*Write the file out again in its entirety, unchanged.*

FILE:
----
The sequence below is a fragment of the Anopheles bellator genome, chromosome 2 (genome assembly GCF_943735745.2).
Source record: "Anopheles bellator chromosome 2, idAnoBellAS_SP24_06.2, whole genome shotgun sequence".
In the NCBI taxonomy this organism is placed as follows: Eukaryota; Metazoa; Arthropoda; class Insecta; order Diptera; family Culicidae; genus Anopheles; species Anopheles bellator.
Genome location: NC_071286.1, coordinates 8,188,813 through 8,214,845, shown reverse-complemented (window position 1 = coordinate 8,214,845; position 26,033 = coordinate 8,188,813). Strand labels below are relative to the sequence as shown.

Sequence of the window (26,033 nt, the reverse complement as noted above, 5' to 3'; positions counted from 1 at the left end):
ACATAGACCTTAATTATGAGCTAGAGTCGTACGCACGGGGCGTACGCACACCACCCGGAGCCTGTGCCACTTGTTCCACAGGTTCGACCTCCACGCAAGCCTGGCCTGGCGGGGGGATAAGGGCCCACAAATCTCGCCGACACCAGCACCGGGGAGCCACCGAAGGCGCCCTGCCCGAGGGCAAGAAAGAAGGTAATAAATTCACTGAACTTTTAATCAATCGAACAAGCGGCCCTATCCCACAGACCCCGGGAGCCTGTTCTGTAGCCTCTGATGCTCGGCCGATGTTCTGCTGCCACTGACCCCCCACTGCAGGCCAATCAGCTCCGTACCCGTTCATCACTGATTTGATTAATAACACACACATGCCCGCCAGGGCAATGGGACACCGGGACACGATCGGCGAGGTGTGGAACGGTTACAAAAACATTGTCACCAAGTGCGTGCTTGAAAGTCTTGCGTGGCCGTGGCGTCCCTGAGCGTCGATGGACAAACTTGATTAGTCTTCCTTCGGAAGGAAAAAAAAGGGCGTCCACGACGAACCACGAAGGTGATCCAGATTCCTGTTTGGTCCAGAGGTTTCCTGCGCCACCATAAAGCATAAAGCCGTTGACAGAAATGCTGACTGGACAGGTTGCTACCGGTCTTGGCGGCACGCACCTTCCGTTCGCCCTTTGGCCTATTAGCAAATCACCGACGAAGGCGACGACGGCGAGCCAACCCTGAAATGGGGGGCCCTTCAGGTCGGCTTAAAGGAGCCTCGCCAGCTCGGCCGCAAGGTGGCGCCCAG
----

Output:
The sequence below is a fragment of the Anopheles bellator genome, chromosome 2 (genome assembly GCF_943735745.2).
Source record: "Anopheles bellator chromosome 2, idAnoBellAS_SP24_06.2, whole genome shotgun sequence".
In the NCBI taxonomy this organism is placed as follows: Eukaryota; Metazoa; Arthropoda; class Insecta; order Diptera; family Culicidae; genus Anopheles; species Anopheles bellator.
Genome location: NC_071286.1, coordinates 8,188,813 through 8,214,845, shown reverse-complemented (window position 1 = coordinate 8,214,845; position 26,033 = coordinate 8,188,813). Strand labels below are relative to the sequence as shown.

Sequence of the window (26,033 nt, the reverse complement as noted above, 5' to 3'; positions counted from 1 at the left end):
ACATAGACCTTAATTATGAGCTAGAGTCGTACGCACGGGGCGTACGCACACCACCCGGAGCCTGTGCCACTTGTTCCACAGGTTCGACCTCCACGCAAGCCTGGCCTGGCGGGGGGATAAGGGCCCACAAATCTCGCCGACACCAGCACCGGGGAGCCACCGAAGGCGCCCTGCCCGAGGGCAAGAAAGAAGGTAATAAATTCACTGAACTTTTAATCAATCGAACAAGCGGCCCTATCCCACAGACCCCGGGAGCCTGTTCTGTAGCCTCTGATGCTCGGCCGATGTTCTGCTGCCACTGACCCCCCACTGCAGGCCAATCAGCTCCGTACCCGTTCATCACTGATTTGATTAATAACACACACATGCCCGCCAGGGCAATGGGACACCGGGACACGATCGGCGAGGTGTGGAACGGTTACAAAAACATTGTCACCAAGTGCGTGCTTGAAAGTCTTGCGTGGCCGTGGCGTCCCTGAGCGTCGATGGACAAACTTGATTAGTCTTCCTTCGGAAGGAAAAAAAAGGGCGTCCACGACGAACCACGAAGGTGATCCAGATTCCTGTTTGGTCCAGAGGTTTCCTGCGCCACCATAAAGCATAAAGCCGTTGACAGAAATGCTGACTGGACAGGTTGCTACCGGTCTTGGCGGCACGCACCTTCCGTTCGCCCTTTGGCCTATTAGCAAATCACCGACGAAGGCGACGACGGCGAGCCAACCCTGAAATGGGGGGCCCTTCAGGTCGGCTTAAAGGAGCCTCGCCAGCTCGGCCGCAAGGTGGCGCCCAG